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Future models - Citroen - C5 Aircross

No plans to broaden Citroen C5 Aircross range – yet

Engine room: Citroen has secured government approval for a high-output petrol and turbo-diesel engine options in Australia but will keep to the launch line-up for now.

Citroen Oz keeping more engine choices up sleeve while it sticks to minimal variants

Citroen logo19 Jul 2019

CITROEN has left the door open for it to expand the newly launched C5 Aircross mid-size-SUV range in Australia, having secured government approval to introduce another two engine choices should the opportunity arise.

 

This also makes it possible for the rebooted French brand to test local waters with different specification levels, perhaps added as special editions during the model’s lifecycle.

 

Citroen launched the C5 Aircross in Australia last week with a 121kW 1.6-litre turbo-petrol engine and six-speed automatic transmission but has also homologated versions with 133kW 1.6-litre turbo-petrol and 130kW 2.0-litre turbo-diesel engines.

 

Both engine alternatives are paired with a new eight-speed automatic transmission that will debut here in GT variants of Peugeot models and makes available radar-based adaptive cruise control on the C5 Aircross, which at launch is a notable omission from an otherwise comprehensive standard equipment list.

 

These drivetrains also deliver superior towing capacity to the launch model’s 550kg unbraked and 1200kg braked, with the petrol and diesel respectively able to tow 1500kg and 1650kg braked, or 750kg unbraked.

 

But Citroen Australia product planning manager Justin Narayan told GoAuto the company is “keeping options open” and has no immediate plans to broaden the line-up.

 

With low sales volumes and even lower consumer awareness in Australia, Citroen must tread a fine line with its product choices in order to avoid customer confusion and complexity for dealerships. At the same time, it must respect the need for its model line-up to mesh, rather than compete, with sister brand Peugeot.

 

“When you bring a new model to market, it makes sense to homologate a few things and then you can see how things go,” said Mr Narayan.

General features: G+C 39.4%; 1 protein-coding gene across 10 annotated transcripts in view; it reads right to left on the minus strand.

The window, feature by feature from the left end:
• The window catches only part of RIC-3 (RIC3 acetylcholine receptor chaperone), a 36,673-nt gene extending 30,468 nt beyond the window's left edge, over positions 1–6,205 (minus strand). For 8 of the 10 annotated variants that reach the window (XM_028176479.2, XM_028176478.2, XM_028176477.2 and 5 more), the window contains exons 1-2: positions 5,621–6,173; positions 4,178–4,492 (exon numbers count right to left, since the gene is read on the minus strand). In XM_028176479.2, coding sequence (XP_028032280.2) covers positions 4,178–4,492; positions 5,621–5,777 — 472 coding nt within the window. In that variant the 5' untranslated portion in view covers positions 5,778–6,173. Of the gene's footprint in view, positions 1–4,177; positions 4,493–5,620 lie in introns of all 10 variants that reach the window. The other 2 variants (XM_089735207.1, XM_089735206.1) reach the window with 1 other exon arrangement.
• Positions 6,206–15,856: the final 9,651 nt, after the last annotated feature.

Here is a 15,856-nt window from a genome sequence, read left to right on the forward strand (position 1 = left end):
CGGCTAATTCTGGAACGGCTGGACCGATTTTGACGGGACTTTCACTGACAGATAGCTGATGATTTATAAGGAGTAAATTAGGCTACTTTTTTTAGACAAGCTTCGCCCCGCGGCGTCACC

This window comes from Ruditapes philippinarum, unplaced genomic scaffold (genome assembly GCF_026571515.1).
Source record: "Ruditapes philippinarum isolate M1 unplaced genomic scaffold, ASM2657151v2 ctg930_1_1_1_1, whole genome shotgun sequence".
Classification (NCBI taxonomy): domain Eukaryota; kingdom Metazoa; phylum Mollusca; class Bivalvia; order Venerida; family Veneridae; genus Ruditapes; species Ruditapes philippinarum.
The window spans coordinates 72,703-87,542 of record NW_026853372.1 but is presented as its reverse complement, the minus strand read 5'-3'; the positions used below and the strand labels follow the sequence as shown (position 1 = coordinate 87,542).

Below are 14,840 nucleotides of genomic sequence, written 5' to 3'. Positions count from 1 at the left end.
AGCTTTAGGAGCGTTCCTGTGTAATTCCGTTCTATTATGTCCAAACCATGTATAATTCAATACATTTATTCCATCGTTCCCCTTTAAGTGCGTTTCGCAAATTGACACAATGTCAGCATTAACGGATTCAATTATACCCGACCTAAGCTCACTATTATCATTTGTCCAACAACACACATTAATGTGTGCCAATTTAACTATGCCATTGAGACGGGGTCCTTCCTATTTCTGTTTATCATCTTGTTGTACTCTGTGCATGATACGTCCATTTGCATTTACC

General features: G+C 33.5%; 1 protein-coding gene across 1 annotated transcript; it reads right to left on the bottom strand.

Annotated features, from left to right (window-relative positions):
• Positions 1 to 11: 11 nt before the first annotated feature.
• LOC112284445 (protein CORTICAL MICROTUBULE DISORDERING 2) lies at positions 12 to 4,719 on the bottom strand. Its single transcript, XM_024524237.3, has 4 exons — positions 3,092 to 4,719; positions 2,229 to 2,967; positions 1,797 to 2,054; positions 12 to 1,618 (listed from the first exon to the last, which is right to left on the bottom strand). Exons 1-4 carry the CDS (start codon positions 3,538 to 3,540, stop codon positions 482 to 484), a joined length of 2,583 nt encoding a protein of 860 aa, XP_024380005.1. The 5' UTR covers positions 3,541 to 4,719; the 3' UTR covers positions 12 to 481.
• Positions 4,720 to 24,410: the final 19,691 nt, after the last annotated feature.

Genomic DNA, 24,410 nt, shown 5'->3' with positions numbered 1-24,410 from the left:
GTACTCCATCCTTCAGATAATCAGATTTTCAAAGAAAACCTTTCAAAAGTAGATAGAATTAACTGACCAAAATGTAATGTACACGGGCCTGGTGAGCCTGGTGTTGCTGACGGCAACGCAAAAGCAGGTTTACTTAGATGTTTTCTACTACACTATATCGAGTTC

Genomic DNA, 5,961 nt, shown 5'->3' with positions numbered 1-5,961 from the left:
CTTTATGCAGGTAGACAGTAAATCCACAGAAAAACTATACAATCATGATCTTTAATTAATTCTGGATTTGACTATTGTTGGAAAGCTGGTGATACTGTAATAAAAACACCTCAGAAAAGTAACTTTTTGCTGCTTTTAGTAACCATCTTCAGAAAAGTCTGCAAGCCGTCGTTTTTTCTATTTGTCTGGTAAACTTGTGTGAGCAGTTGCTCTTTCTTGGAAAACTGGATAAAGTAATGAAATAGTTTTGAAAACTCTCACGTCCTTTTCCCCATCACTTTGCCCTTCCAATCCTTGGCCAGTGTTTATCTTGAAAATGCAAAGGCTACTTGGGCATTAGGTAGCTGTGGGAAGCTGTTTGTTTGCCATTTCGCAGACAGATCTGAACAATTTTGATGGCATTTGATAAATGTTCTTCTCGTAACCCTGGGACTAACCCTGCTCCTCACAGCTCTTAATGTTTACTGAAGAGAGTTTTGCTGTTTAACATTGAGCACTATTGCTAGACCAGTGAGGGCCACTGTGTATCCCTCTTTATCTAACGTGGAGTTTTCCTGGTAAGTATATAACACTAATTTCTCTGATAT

“Once we start selling cars, we’ll listen to feedback from dealers and customers and if there’s an opportunity to move forward, we can investigate such things.”

 

For now, Mr Narayan said Citroen Australia is sticking to its philosophy of “offering fewer choices to make it easier to make a choice”.

 

“If you keep any future options open, you can choose to investigate it, but there are no plans at present. It’s wise to hedge your bets so that you can do things like that,” he said.

 

Compared with Australia, the C5 Aircross can be specified in Europe with a panoramic glass roof and its part-leather seats can be upgraded to a two-tone combination of premium Nappa leather and ‘leather-effect cloth’. There are also 30 colour-contrast combinations against the seven offered here.

 

Peugeot Citroen Australia PR and corporate affairs manager Tyson Bowen suggested that special editions could be used to “give us product cadence over the life of the car”.

 

As an example, Mr Bowen referred to the smaller C3 Aircross that was brought to market with a ‘Launch Edition’ exclusively featuring a sunroof plus an alternative exterior and interior colour scheme.

 

He admitted that Citroen Australia had learned from prior mistakes of “cramming it all in and having it sit as it is” and could now be more responsive to the market.

 

“One thing we’ve really come to learn is that our customers are very engaged. Every time we send out an EDM (electronic direct mail), the response and open rates are much, much higher than you see with other brands because these customers really are brand loyalists,” he said.

 

Mr Narayan added that PCA is “quite involved with the network when it comes to our product, letting them come on the journey and helping them help us”.


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